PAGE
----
The Stretch IRA is Gone. Now What?

There are three alternatives you can use!

Jim Lorenzen, CFP®, AIF®

The SECURE Act has changed the game.  I discussed the things you need to know in a previous post; but maybe the biggest game-changer, especially for parents who were planning on leaving substantial nest-eggs to their kids, is the elimination of Stretch IRAs.  The big unexpected inheritor just might be Uncle Sam.

Before the SECURE Act, the child could take required minimum distributions (RMDs) based on his/her own life expectancy.  Theoretically, if they inherited early, the RMD would be so small they could actually continue growing the nest egg in perpetuity – even grandchildren could benefit!   No more.  Now, the inherited IRA has to be liquidated in ten years.

The odds are most boomers will die when their children are in their peak earning years.  So, an inherited $500,000 IRA can create some tax problems!  An inheriting child in their 50s, who before the SECURE Act may have taken RMDs in the neighborhood of $17,000, will now be required to take a first RMD of $50,000…. and that’s in addition to their income during their peak earning years.   Add to that the double-whammy that the current tax law sunsets in 2026 and the old 2017 tax brackets come back into effect, and you have a perfect storm  –  I won’t depress you with the outlook for tax legislation in view of the current national debt.

The elimination of the stretch IRA is expected to add $15.7 billion to the federal budget over the next ten years as baby boomers begin the pass away. 

As you can imagine, this has tremendous estate planning ramifications for those  wishing to pass-on wealth to their heirs.  Now that the stretch is gone, here are three you may want to consider.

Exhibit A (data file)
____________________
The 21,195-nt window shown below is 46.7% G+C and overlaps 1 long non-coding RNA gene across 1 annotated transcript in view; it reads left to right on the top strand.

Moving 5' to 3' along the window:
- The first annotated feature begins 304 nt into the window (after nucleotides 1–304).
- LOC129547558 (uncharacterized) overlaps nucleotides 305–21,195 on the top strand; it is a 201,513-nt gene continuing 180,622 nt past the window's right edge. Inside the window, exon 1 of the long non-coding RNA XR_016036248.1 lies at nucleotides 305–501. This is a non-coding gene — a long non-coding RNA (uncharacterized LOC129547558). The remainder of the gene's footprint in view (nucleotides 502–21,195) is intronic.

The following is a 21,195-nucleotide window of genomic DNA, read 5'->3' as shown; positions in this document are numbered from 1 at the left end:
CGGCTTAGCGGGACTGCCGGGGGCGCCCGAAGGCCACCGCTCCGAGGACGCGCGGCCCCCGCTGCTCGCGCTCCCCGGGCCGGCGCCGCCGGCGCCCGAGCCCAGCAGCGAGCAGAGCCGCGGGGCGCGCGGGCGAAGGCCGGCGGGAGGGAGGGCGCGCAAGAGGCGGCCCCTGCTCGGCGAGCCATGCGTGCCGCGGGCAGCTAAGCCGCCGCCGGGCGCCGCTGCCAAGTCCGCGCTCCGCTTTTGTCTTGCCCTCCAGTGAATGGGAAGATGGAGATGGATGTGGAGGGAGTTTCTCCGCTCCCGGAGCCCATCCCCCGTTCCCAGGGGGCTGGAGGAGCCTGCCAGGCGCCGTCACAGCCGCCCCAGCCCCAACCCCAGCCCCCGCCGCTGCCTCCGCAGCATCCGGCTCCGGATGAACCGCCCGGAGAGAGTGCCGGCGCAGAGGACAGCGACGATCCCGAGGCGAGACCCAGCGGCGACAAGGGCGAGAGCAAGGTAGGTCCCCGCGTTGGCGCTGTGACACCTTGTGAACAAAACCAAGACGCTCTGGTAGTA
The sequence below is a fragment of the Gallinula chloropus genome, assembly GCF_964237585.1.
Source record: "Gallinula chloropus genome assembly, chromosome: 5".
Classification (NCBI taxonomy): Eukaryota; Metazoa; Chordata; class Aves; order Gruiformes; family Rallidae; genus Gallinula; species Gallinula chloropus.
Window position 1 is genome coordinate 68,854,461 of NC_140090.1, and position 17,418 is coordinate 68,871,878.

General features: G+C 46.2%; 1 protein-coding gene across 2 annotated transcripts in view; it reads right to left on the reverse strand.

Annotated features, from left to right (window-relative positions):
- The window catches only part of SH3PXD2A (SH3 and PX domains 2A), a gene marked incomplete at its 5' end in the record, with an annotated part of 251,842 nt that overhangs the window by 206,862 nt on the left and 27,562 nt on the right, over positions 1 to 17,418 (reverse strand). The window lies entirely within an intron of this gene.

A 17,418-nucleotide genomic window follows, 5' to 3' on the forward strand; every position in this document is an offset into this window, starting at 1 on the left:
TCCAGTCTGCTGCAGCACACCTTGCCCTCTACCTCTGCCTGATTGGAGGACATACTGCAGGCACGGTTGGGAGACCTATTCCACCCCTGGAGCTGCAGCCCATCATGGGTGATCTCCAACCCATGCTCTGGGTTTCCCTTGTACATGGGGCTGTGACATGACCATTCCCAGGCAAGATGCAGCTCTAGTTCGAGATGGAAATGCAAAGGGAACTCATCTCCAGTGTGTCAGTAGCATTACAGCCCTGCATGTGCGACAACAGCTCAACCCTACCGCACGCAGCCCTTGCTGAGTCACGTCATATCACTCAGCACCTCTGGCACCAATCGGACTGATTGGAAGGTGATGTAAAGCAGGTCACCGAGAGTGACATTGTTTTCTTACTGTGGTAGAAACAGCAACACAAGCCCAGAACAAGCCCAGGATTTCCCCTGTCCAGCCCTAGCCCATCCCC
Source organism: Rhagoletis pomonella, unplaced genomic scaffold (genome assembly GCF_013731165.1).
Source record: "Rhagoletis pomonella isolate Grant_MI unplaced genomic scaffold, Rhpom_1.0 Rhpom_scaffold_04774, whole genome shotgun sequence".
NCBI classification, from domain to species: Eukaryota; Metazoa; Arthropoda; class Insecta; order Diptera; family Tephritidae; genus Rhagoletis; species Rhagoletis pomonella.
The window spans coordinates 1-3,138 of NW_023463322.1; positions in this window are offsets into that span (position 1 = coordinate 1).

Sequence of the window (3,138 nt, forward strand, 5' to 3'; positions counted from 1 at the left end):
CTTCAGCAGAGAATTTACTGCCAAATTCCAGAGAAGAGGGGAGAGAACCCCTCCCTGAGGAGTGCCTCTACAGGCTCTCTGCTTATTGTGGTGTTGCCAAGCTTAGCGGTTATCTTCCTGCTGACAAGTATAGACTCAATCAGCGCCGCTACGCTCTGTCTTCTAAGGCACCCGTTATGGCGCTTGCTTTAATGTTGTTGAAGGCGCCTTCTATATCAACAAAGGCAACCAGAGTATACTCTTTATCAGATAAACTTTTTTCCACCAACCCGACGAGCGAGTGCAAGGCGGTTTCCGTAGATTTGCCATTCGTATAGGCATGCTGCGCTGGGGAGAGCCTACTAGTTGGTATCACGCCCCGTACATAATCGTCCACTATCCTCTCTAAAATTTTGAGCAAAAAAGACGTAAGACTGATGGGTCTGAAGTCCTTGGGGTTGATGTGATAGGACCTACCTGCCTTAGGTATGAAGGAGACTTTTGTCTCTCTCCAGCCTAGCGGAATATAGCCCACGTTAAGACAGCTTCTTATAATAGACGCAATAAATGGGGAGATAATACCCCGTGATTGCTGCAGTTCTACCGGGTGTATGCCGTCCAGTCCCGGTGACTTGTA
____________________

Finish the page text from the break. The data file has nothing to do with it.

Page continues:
• Roth Conversions:  This is an obvious one.   Traditional IRAs may be tax-deferred, but they really should be called “tax-postponed”… until tax brackets are higher (remember the national debt and politician’s desires to spend tax dollars to gain reelection).  If state inheritance taxes are an issue, a conversion could reduce the size of the estate and reduce tax exposure, too.  A conversion may not be the right move for everyone.  There are current tax bracket shift issues that should be considered.
  • Life Insurance:  Death benefits are generally tax-free, i.e.,  not included in the beneficiary’s income.   Use distributions from the IRA to pay the policy and bingo – money goes to the kids and by-passes Uncle Sam.  Depending on age and insurability, there are even advanced designs that could provide with tax-free income during retirement, as well.   It’s not your father’s – or grandfather’s – life insurance anymore.  It has become the ‘swiss army knife’ of financial tools.
  • Charitable Remainder Trusts (CRTs):  Use your IRA to fund a CRT.  This allows parents to create an income stream for their children with part of the IRA while the rest goes to charity.  While the CRT can grow assets tax-free, the kids do pay tax on the income withdrawn.   There are two types:  an annuity trust and a remainder trust.  The first distributes a fixed annuity and doesn’t allow future contributions; the second distributes a fixed percentage of the initial assets and allows for continued contributions.

Naturally, you should discuss anything you’re considering with your financial, tax, and legal advisors before making any moves.   It pays to plan.



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Jim Lorenzen, CFP®, AIF®

Jim Lorenzen is a CERTIFIED FINANCIAL PLANNER® professional and An Accredited Investment Fiduciary® in his 21st year of private practice as Founding Principal of The Independent Financial Group, a fee-only registered investment advisor with clients located in New York, Florida, and California. He is also licensed for insurance as an independent agent under California license 0C00742.  IFG helps specializes in crafting wealth design strategies around life goals by using a proven planning process coupled with a cost-conscious objective and non-conflicted risk management philosophy.

The Independent Financial Group does not provide legal or tax advice and nothing contained herein should be construed as securities or investment advice, nor an opinion regarding the appropriateness of any investment to the individual reader. The general information provided should not be acted upon without obtaining specific legal, tax, and investment advice from an appropriate licensed professional.